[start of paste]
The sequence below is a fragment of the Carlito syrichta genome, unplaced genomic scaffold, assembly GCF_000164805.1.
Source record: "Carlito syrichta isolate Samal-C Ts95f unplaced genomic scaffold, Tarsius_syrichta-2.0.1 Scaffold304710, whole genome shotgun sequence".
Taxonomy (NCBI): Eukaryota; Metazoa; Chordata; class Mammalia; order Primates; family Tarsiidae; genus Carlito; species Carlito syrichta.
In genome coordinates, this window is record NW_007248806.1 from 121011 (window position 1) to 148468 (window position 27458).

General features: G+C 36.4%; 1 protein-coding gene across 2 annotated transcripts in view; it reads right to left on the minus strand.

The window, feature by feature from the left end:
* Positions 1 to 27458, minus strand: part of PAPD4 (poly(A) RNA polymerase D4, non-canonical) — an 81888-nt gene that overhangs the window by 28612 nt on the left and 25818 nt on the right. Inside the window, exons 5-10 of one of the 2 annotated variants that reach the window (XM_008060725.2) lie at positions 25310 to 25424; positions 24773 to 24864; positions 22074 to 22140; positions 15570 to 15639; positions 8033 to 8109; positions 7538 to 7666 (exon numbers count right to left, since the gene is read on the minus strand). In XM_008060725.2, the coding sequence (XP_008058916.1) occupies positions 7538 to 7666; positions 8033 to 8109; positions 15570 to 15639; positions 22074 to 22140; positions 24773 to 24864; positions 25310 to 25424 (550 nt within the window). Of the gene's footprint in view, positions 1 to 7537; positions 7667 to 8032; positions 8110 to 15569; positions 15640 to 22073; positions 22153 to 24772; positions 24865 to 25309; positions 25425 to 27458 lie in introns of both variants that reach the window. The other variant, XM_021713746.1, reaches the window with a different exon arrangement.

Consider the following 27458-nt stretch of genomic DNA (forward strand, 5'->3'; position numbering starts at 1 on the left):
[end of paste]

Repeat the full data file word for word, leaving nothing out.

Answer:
The sequence below is a fragment of the Carlito syrichta genome, unplaced genomic scaffold, assembly GCF_000164805.1.
Source record: "Carlito syrichta isolate Samal-C Ts95f unplaced genomic scaffold, Tarsius_syrichta-2.0.1 Scaffold304710, whole genome shotgun sequence".
Taxonomy (NCBI): Eukaryota; Metazoa; Chordata; class Mammalia; order Primates; family Tarsiidae; genus Carlito; species Carlito syrichta.
In genome coordinates, this window is record NW_007248806.1 from 121011 (window position 1) to 148468 (window position 27458).

General features: G+C 36.4%; 1 protein-coding gene across 2 annotated transcripts in view; it reads right to left on the minus strand.

The window, feature by feature from the left end:
* Positions 1 to 27458, minus strand: part of PAPD4 (poly(A) RNA polymerase D4, non-canonical) — an 81888-nt gene that overhangs the window by 28612 nt on the left and 25818 nt on the right. Inside the window, exons 5-10 of one of the 2 annotated variants that reach the window (XM_008060725.2) lie at positions 25310 to 25424; positions 24773 to 24864; positions 22074 to 22140; positions 15570 to 15639; positions 8033 to 8109; positions 7538 to 7666 (exon numbers count right to left, since the gene is read on the minus strand). In XM_008060725.2, the coding sequence (XP_008058916.1) occupies positions 7538 to 7666; positions 8033 to 8109; positions 15570 to 15639; positions 22074 to 22140; positions 24773 to 24864; positions 25310 to 25424 (550 nt within the window). Of the gene's footprint in view, positions 1 to 7537; positions 7667 to 8032; positions 8110 to 15569; positions 15640 to 22073; positions 22153 to 24772; positions 24865 to 25309; positions 25425 to 27458 lie in introns of both variants that reach the window. The other variant, XM_021713746.1, reaches the window with a different exon arrangement.

Consider the following 27458-nt stretch of genomic DNA (forward strand, 5'->3'; position numbering starts at 1 on the left):